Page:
As I work on the background, I realise that I haven’t quite accomplished my goal of establishing an interesting pattern to the background and it’s become slightly muddled. To fix this, I add a hard red lighting to the characters that helps to draw them out, and gives the background a more dramatic lighting setup.

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Squint your eyes to help you figure out your focus

07. Directing the focus

I don’t spend too much energy on polishing the background. Not only won’t it be visible at the final card size, but I also want to avoid visual confusion with levels of detail. 

I instead focus more on how the background appears at a small size, thinking of it as a pattern of colour and shapes, similar to how things look when you squint your eyes.

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Add background blur subtley in order to make your foreground character pop!

08. Use field blur techniques

I want to further reduce the importance of the background figures, so I’ll add a subtle blur. First, I duplicate the background and collapse it to a single layer. I don’t want to lose a sense of depth so I use a Field Blur, which enables me to place pins on the layer and control the level of blur for each pin. Now I can blur the background to a greater degree than the midground dancers.

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Add a personal touch to an already established character

09. The main event

With the background finished, I move on to the main character. I begin by using Color and Darken layers to wash in colours and shadows, giving myself a good base to work from. Again, this is an existing character in the Android world, so his colour palette has already been established.

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Make sure you open a new layer so any mistakes are easily resolved!

Establish clipping masks

When I work on characters, I don’t paint directly on my sketch layer in case I need to go back to it. Having separated it out at the start, I work on layers that have been attached to it as a clipping mask. I achieve this by creating a new layer above the base layer, right-clicking it and selecting Create Clipping Mask or Layer>Create Clipping Mask.

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Pay attention to the smaller details to help illustrate the character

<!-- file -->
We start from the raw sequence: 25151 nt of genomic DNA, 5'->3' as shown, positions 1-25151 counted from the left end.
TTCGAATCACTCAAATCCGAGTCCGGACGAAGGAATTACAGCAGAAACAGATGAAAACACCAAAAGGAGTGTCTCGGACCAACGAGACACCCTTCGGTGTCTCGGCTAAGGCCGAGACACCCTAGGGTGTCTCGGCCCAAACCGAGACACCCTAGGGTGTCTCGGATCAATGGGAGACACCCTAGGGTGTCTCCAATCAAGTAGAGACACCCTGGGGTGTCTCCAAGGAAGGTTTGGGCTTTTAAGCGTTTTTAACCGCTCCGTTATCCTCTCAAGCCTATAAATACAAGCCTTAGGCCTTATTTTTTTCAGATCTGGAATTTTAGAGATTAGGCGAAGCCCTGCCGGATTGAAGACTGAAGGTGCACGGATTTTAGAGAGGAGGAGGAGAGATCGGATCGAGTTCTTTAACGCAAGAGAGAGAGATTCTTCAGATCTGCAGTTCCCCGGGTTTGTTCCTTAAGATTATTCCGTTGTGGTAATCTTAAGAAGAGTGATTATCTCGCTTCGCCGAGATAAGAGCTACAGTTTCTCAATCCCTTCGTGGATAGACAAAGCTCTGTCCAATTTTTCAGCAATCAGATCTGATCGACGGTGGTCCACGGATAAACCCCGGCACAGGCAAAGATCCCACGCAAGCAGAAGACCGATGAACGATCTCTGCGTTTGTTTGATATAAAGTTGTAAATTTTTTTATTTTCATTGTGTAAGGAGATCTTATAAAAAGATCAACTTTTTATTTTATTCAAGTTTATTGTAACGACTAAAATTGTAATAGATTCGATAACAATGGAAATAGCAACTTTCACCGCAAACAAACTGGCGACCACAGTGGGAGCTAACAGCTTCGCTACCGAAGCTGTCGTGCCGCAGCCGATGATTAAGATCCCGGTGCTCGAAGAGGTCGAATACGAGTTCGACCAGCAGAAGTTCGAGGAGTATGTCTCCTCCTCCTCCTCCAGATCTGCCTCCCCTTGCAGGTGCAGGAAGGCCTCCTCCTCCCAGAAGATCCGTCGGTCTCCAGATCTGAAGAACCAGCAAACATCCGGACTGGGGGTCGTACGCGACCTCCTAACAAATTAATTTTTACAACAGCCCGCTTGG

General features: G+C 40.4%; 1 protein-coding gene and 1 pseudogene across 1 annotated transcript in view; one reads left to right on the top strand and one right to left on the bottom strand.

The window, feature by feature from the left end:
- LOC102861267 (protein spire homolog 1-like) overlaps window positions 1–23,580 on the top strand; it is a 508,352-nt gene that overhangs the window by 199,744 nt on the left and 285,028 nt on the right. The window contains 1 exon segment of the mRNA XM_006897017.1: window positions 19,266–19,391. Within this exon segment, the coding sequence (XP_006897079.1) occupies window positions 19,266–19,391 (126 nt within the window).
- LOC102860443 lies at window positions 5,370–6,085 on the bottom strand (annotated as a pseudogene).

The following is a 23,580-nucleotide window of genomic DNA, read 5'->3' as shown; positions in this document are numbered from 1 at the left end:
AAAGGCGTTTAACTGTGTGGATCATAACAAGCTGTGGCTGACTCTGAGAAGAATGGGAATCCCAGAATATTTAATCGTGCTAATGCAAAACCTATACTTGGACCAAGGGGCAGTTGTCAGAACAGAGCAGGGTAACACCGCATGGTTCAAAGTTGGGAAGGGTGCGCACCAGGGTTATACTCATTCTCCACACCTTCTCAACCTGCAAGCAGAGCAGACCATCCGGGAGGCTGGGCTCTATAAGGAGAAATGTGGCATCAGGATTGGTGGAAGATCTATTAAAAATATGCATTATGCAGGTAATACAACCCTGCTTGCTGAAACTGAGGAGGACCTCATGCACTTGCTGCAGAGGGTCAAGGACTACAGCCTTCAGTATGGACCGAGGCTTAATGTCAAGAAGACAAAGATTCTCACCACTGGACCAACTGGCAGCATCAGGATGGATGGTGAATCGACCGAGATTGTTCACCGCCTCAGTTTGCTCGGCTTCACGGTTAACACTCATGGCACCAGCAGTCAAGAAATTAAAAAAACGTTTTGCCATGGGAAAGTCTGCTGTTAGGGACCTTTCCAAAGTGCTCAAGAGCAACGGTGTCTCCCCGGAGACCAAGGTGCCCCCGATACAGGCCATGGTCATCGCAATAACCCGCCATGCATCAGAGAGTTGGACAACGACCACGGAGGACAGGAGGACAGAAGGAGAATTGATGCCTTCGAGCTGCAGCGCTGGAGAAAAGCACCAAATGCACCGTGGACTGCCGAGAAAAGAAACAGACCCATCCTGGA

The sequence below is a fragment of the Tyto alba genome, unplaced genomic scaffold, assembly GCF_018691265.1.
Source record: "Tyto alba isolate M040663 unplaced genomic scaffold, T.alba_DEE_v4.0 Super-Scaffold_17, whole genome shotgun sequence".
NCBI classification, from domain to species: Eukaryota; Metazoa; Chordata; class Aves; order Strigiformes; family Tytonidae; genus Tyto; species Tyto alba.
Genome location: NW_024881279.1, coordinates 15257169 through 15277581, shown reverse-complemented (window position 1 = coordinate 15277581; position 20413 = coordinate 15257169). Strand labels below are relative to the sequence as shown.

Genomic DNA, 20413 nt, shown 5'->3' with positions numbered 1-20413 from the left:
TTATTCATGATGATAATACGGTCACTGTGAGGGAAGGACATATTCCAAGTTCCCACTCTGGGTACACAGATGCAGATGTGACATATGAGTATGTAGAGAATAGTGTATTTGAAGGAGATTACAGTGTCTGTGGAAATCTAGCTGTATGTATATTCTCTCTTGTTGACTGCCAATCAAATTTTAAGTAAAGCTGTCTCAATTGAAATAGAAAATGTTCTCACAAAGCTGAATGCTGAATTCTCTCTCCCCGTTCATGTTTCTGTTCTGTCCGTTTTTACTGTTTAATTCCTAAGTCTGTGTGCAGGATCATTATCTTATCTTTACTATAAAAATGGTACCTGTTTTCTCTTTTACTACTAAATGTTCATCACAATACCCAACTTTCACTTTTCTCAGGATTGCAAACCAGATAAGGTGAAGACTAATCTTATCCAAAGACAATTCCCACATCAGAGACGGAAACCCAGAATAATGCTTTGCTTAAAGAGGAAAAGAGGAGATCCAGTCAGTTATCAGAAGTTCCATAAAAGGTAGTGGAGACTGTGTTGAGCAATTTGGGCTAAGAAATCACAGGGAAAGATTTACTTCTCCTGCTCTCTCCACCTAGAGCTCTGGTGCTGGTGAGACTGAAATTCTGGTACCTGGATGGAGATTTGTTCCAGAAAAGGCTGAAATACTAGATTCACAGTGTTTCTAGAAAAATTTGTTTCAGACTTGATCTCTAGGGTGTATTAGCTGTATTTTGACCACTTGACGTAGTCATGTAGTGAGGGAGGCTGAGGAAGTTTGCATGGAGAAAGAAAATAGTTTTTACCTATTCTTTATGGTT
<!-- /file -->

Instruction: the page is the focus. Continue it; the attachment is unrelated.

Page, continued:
11. Details, details, details

As I render the character, it’s important to pay attention to the little details: his smirk, his buttons and patches, the holes in his T-shirt, his tattoo, and so on. All of these help tell the story of the character beyond what’s happening in the scene, and set him apart as a character who lives beyond just fulfilling the purpose of this one piece of art.

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Your character should stand out, but not at the expense of forfeiting cohesion

12. Making things cohesive

The last stage of painting the character is to make sure I light him appropriately so he looks like he’s a part of the scene, in addition to being the focal point. He’s lit with the same hard red light that’s affecting the other characters, but he retains much of his natural colouring, which helps him stand out. I make sure to blend into the scene any elements that seem out of place on him or are drawing too much attention.

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Use Color Doge layers to give your interface a nice holographic glow

13. Creating the interface

For Noise’s hacking interface, I use Photoshop to assemble a separate sheet featuring various techy designs I could combine to create a series of digital projections. I use Color Dodge layers, which gives it a nice holographic glow. I also give it a magenta colour to tie it in with the overall colour scheme and make it a supporting element, instead of making it a contrasting colour.

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Correct any errors by mirroring your image (Image>Image Rotation>Flip Canvas Horizontal)

14. Apply a colour aberration effect

I click Select All>Copy Merged, pasting a copy of the finished image into a new layer. I double-click this layer and in the dialog under Channels, I untick the Green and Blue channel boxes, then click OK. I then Transform the image, scaling it slightly overall. This offsets the layer, giving the image a slightly glitched video appearance to really sell the cyberpunk theme